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Explore the Published Strike-Slip Faults: Abstract
Reverse faulting near the edge of a stratigraphic boundary can create a false image of a strike-slip fault. The Washita Valley fault might be an excellent example of such a fault. If, in fact, the Washita Valley fault is a reverse fault and not a strike-slip fault, then the Arbuckle Mountains may overlie some unexplored oil and gas prospects.
The Washita Valley fault is adjacent to two of the most prolific fields in southern Oklahoma: The Eola field and the Cumberland field. These two fields have each produced approximately 850,000 barrels of oil per well. The fields are approximately 70 miles apart, and may be indicative of a structural trend that has not yet been fully explored.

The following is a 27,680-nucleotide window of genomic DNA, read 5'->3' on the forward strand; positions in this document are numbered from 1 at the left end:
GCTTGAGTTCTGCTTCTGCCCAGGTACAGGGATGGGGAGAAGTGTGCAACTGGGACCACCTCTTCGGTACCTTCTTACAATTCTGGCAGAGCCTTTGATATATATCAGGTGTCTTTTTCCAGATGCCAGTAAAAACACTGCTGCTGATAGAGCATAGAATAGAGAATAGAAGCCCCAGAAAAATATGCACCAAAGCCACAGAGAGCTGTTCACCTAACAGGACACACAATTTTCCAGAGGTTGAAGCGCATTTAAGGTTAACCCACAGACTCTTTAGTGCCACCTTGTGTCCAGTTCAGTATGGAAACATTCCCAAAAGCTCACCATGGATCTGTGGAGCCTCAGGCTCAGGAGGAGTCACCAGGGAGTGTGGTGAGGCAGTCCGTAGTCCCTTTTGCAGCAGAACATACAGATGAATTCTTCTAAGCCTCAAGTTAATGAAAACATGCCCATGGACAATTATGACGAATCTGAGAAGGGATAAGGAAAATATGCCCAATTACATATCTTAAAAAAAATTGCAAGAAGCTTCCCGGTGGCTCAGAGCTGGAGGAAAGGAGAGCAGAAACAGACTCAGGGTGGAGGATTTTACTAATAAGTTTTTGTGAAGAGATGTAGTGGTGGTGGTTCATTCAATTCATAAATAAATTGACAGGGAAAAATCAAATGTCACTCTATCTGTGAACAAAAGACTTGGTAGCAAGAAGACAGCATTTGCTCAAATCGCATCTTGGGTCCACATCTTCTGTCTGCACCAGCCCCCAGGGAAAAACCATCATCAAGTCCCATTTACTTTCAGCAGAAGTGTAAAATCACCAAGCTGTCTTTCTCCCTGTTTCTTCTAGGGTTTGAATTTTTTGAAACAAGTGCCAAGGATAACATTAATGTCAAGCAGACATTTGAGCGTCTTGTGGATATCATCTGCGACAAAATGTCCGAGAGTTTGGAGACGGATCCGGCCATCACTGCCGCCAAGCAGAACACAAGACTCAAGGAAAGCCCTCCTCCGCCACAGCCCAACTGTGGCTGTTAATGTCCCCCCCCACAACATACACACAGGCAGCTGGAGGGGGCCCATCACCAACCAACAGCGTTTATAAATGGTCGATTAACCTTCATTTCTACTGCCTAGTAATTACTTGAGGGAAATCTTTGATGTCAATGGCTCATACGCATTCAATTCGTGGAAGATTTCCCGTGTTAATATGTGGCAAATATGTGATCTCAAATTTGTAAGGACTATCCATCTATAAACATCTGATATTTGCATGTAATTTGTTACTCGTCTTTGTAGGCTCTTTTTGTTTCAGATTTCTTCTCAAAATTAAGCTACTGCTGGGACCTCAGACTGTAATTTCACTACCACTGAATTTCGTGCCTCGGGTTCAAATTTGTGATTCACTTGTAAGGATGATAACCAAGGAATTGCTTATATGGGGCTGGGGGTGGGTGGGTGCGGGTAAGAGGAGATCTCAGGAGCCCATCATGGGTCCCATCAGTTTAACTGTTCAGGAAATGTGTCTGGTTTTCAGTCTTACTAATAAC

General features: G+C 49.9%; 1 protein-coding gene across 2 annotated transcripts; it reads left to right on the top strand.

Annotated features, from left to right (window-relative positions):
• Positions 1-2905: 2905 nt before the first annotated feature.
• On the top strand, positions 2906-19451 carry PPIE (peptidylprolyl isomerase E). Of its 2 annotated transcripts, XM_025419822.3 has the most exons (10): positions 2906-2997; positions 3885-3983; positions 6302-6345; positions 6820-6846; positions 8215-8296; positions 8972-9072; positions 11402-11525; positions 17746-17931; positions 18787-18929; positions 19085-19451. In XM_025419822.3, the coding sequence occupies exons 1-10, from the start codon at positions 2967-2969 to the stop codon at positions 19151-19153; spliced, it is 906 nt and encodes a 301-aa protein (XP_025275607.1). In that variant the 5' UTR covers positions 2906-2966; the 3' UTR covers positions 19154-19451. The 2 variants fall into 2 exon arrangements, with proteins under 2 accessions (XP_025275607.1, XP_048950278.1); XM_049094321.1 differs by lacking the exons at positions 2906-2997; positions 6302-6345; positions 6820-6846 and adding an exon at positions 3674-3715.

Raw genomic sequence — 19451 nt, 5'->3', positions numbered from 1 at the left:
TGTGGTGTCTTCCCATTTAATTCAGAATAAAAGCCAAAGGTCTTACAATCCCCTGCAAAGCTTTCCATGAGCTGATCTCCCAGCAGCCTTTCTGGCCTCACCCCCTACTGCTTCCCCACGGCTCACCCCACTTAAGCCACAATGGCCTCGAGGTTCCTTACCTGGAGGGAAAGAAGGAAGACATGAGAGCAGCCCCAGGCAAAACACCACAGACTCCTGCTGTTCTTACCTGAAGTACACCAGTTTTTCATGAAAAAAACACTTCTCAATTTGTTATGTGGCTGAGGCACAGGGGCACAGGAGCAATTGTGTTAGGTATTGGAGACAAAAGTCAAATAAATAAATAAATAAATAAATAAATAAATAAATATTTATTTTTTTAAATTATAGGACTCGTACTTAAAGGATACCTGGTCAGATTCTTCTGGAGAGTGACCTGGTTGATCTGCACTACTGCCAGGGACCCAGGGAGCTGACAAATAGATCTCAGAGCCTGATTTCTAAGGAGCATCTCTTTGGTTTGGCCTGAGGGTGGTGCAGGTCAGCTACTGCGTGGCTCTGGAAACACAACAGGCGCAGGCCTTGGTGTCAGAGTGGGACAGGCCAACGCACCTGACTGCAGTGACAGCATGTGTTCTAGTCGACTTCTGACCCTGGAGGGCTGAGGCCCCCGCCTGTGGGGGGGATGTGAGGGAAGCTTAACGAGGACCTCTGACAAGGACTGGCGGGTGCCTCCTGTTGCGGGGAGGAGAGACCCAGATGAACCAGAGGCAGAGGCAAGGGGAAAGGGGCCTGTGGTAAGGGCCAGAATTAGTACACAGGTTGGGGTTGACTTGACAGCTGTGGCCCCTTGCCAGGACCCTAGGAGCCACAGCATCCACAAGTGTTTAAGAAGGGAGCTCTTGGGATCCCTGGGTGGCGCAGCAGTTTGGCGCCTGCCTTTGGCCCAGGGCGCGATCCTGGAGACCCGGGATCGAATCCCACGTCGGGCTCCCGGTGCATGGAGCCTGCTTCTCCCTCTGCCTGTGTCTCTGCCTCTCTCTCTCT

One way to determine the difference between a reverse fault and a strike-slip fault is to examine the direction of force that produced the fault. The force that creates a strike-slip fault is 90 degrees opposite in direction from a force that will create a reverse fault. A study of the Washita Valley fault strongly supports the reverse fault concept.
Acknowledgments and Associated Footnotes
1 The Daube Co, Ardmore, OK
Copyright © 2006 by the Tulsa Geological Society